A Condensed Version of: Rise of Empire. The Ancient Design. by Garet Garrett.
Compiled and Edited by Dr. Jimmy T. (Gunny) LaBaume
Part III. 1952.
Only a few months after the Korean fiasco had settled some, Truman sent American troops to Europe to join an international army. He did this without a law. In fact, he did it without so much as even consulting Congress. Congress made a few sounds of anger and then passed a resolution saying that it was all right.
The State Department obliged by publishing the document, Powers of the President to Send Troops Outside of the United States, which said, in part, “… constitutional doctrine has been largely molded by practical necessities. Use of the congressional power to declare war, for example, has fallen into abeyance because wars are no longer declared in advance.”
That could be something that Caesar might have said to the Roman Senate. Why have a written constitution if constitutional doctrine is formed by necessity? The immediate purpose of this document was to defend the unconstitutional Korean precedent. Never the less, it was a forecast of executive intentions and a mortal challenge to the principle of parliamentary government.
It is too late to ask, “Whose hand shall control the instrument of war?”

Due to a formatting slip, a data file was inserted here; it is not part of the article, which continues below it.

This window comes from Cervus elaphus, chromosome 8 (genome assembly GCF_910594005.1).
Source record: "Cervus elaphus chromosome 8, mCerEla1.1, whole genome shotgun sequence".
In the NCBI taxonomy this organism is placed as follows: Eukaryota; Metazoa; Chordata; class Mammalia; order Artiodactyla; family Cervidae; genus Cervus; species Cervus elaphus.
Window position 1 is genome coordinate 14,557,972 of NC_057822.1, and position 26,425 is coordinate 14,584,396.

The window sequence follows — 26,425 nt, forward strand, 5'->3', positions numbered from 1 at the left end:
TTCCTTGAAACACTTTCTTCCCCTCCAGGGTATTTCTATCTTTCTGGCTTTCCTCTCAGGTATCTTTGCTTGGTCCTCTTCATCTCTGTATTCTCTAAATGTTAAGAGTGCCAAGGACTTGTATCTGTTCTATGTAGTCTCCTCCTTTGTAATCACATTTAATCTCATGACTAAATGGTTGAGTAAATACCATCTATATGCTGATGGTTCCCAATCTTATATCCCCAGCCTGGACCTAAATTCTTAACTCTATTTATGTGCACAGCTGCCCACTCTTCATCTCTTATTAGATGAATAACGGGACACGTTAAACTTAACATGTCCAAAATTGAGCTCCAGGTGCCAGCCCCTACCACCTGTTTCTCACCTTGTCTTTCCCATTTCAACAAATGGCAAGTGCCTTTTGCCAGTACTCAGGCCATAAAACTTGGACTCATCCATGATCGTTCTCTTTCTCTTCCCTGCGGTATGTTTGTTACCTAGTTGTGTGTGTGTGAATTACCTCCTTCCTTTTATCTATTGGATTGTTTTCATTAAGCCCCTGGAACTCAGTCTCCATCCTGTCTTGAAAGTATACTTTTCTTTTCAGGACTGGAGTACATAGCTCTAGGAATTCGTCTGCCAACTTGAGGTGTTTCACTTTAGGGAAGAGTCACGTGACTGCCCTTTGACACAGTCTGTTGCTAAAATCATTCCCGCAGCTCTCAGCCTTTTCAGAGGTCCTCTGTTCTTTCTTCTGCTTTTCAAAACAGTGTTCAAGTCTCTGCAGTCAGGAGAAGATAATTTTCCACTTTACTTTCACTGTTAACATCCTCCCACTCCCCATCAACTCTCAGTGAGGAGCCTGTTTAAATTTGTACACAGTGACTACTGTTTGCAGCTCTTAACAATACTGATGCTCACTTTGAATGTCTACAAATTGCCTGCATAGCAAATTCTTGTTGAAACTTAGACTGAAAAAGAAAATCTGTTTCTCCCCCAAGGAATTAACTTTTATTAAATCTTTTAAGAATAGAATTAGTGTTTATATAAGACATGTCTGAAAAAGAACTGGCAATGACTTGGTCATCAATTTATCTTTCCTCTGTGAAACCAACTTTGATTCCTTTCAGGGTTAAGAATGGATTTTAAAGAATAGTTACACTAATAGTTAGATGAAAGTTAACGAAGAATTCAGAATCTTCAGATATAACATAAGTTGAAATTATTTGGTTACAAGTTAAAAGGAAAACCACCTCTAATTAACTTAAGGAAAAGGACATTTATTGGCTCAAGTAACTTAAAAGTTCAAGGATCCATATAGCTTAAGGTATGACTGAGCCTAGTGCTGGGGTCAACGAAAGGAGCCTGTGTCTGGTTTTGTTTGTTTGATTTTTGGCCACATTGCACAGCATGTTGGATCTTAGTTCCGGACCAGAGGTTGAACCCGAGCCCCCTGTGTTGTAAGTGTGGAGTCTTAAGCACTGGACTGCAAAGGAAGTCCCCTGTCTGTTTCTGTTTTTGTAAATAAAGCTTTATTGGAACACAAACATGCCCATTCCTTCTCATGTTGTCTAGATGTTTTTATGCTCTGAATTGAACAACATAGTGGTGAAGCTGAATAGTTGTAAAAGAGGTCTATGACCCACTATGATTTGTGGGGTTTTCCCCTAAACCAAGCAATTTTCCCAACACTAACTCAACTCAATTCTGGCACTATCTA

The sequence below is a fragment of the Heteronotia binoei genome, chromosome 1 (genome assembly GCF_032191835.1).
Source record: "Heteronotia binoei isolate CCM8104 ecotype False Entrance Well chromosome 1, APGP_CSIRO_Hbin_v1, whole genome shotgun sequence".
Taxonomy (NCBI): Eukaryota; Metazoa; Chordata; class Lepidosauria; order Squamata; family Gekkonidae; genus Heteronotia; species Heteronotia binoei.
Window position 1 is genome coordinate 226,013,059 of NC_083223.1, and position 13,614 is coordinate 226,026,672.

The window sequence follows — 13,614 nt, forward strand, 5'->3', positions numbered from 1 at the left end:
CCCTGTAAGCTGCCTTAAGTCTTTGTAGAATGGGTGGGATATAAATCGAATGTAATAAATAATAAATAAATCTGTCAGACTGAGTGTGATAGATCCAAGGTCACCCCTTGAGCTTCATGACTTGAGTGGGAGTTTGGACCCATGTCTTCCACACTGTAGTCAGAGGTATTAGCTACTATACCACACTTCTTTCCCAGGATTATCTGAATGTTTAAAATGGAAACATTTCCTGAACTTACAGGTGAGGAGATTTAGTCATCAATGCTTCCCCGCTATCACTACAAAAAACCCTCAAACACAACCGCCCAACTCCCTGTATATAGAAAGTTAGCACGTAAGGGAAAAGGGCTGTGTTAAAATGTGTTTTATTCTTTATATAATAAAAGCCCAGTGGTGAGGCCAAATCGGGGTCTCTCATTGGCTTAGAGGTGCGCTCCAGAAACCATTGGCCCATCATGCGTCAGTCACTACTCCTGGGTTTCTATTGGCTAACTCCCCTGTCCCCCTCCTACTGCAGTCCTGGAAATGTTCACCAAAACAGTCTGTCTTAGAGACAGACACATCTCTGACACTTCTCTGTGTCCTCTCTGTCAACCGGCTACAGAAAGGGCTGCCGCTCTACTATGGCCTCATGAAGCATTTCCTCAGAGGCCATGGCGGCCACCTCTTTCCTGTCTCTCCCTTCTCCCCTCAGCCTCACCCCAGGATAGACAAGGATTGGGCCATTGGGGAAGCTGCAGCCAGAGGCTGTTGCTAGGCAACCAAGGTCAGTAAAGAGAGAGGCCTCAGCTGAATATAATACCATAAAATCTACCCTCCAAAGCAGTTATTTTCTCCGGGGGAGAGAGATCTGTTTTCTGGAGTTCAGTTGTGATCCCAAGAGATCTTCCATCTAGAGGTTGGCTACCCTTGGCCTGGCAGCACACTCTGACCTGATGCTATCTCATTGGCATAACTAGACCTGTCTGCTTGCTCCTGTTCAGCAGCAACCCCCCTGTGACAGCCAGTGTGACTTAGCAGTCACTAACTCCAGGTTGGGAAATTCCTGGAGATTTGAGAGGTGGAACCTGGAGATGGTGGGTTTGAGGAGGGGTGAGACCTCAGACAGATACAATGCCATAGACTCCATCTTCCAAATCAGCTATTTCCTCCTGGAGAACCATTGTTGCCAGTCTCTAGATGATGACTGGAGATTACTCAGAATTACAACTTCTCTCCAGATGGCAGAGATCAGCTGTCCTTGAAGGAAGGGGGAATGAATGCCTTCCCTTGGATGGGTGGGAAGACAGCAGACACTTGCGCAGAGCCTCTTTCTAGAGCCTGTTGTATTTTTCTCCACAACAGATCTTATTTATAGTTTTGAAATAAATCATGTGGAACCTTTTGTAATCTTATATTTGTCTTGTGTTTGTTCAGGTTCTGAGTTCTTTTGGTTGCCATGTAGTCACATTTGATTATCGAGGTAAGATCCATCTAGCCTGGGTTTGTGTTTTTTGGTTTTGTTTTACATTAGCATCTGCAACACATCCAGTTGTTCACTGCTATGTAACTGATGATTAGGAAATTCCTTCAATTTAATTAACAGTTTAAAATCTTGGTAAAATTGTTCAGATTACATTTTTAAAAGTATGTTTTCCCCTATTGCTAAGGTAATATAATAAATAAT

The Essence of Liberty Volume I: Liberty and History chronicles the rise and fall of the noble experiment with constitutionally limited government. It features the ideas and opinions of some of the world’s foremost contemporary constitutional scholars. This is history that you were not taught at the mandatory government propaganda camps otherwise known as “public schools.” You will gain a clear understanding of how America’s decline and decay is really nothing new and how it began almost immediately with the constitution. Available in both paperback and Kindle versions.
You might be interested in the other two volumes of this three volume set: The Essence of Liberty Volume II: The Economics of Liberty and The Essence of Liberty Volume III: Liberty: A Universal Political Ethic.